Atrial fibrillation (AFib) is a type of arrhythmia that may cause symptoms like heart palpitations and shortness of breath. When other medical interventions fail to relieve your symptoms, Anita Banerjee, MD, FACC, and Ashok Talreja, MD, FACC, FHRS, at Premier Cardiac and Vascular in Springfield and Fredericksburg, Virginia, may recommend atrial fibrillation ablation. This minimally invasive procedure helps the heart maintain normal rhythm, reducing AFib symptoms. To find out more about atrial fibrillation ablation and how it may help you, call the office or request an appointment online today.
Atrial fibrillation ablation is a procedure for AFib, an arrhythmia that causes an irregular or erratic heartbeat.
Normally, the rhythm of your heart is set by a group of cells in the upper right atrium — the sinoatrial (SA) node. In AFib, the rhythm of the heartbeat starts in another part of the atria, causing an irregular heartbeat.
During atrial fibrillation ablation, the Premier Cardiac and Vascular team uses a special tool to burn or freeze specific areas of the heart, creating scar tissue that disrupts the electrical signal that causes the arrhythmia.
The team at Premier Cardiac and Vascular determines if you’re a candidate for atrial fibrillation ablation after a consultation. Not everyone with AFib needs this procedure.
The team may consider you a candidate for the ablation if your AFib causes unpleasant symptoms, like shortness of breath or heart palpitations, or oral medications fail to control the rhythm of your heart.
The team customizes your atrial fibrillation ablation procedure and reviews the details during your pre-surgical consultation.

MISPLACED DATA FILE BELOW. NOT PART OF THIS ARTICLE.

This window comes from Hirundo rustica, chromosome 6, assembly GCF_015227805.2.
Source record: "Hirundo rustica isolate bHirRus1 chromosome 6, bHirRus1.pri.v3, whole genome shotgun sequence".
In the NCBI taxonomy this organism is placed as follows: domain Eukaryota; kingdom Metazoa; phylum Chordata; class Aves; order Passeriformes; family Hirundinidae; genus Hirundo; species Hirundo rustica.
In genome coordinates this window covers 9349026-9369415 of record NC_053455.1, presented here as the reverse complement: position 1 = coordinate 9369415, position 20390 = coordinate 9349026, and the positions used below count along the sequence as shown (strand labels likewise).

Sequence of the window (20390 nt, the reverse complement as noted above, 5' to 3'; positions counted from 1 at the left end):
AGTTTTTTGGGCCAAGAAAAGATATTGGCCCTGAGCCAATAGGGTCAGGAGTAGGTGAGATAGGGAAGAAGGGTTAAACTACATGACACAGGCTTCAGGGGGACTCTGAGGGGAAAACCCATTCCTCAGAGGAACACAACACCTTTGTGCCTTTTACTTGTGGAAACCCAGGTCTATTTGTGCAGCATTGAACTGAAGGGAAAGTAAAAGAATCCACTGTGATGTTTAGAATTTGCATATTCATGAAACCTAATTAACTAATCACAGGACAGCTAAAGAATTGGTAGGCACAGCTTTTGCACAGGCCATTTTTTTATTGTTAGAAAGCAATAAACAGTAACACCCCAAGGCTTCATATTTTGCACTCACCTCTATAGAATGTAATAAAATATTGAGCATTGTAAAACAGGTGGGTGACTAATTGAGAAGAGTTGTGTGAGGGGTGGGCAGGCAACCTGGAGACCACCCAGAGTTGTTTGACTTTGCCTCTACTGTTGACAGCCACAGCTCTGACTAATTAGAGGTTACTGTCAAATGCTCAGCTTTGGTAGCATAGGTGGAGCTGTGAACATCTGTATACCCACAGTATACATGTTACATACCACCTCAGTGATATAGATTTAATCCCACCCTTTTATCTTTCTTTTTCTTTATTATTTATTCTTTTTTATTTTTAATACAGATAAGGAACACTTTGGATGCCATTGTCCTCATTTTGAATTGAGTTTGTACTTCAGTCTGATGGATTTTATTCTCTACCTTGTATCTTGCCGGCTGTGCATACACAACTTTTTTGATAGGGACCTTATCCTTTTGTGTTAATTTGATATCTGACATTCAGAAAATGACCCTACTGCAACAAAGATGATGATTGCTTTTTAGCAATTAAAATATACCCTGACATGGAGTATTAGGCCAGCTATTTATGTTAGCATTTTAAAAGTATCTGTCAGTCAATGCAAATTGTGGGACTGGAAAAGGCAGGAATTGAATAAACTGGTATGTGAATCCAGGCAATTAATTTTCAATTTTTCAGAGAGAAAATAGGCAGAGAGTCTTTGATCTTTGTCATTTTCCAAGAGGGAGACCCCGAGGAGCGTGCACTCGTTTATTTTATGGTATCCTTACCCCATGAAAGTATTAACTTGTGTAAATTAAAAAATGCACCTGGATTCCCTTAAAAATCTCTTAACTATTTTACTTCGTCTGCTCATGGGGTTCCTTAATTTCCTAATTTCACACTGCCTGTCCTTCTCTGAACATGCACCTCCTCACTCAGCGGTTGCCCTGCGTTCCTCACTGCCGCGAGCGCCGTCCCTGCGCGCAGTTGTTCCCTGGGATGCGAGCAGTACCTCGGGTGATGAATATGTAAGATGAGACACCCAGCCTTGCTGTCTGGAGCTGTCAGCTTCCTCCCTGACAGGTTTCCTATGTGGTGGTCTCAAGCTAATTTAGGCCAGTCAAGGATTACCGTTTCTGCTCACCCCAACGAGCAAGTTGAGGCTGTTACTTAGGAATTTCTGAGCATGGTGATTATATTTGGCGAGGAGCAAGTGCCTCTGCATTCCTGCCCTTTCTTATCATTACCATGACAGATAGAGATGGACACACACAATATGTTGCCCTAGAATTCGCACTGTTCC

The procedure takes anywhere from 2-6 hours. They may give you general anesthesia so you’re asleep throughout the procedure.
After injecting a local anesthetic into your groin to numb the area, the team makes several holes in a blood vessel and puts tapered tubes (sheaths) through the holes. Then, they insert a series of electrode catheters through the sheaths and advance them towards your heart.
Once the electrodes are at your heart, they use advanced technology to map the heart and find the area of the heart causing the abnormal heartbeat. Then, they place a catheter at the site of the abnormal tissue and burn or freeze it.
Finally, the team removes the tubes, closes the wounds, and sends you to the recovery area for monitoring.
You may need to spend the night at the hospital following your atrial fibrillation ablation. The team requests taking it easy for a few days at home. They also provide specific instructions about medications, diet, and wound care to support healing and heart health management.
To learn more about atrial fibrillation ablation, schedule a consultation at Premier Cardiac and Vascular by calling the office or booking online today.